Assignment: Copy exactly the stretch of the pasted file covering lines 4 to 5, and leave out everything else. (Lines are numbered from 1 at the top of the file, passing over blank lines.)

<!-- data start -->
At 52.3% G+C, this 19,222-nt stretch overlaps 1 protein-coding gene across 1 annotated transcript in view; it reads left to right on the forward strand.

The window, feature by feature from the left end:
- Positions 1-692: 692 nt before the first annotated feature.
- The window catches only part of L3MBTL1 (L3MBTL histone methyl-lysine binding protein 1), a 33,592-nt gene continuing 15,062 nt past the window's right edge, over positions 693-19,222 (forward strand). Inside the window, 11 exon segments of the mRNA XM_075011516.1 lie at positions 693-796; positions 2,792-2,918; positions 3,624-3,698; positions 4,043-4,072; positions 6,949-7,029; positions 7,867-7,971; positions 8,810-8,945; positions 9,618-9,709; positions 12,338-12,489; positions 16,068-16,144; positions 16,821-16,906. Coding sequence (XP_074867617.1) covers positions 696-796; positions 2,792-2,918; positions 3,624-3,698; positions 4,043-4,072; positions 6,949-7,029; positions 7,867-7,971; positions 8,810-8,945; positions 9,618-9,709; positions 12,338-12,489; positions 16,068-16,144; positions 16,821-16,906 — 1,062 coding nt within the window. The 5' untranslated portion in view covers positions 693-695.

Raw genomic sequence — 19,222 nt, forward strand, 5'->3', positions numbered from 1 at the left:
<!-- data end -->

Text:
- The window catches only part of L3MBTL1 (L3MBTL histone methyl-lysine binding protein 1), a 33,592-nt gene continuing 15,062 nt past the window's right edge, over positions 693-19,222 (forward strand). Inside the window, 11 exon segments of the mRNA XM_075011516.1 lie at positions 693-796; positions 2,792-2,918; positions 3,624-3,698; positions 4,043-4,072; positions 6,949-7,029; positions 7,867-7,971; positions 8,810-8,945; positions 9,618-9,709; positions 12,338-12,489; positions 16,068-16,144; positions 16,821-16,906. Coding sequence (XP_074867617.1) covers positions 696-796; positions 2,792-2,918; positions 3,624-3,698; positions 4,043-4,072; positions 6,949-7,029; positions 7,867-7,971; positions 8,810-8,945; positions 9,618-9,709; positions 12,338-12,489; positions 16,068-16,144; positions 16,821-16,906 — 1,062 coding nt within the window. The 5' untranslated portion in view covers positions 693-695.

Raw genomic sequence — 19,222 nt, forward strand, 5'->3', positions numbered from 1 at the left: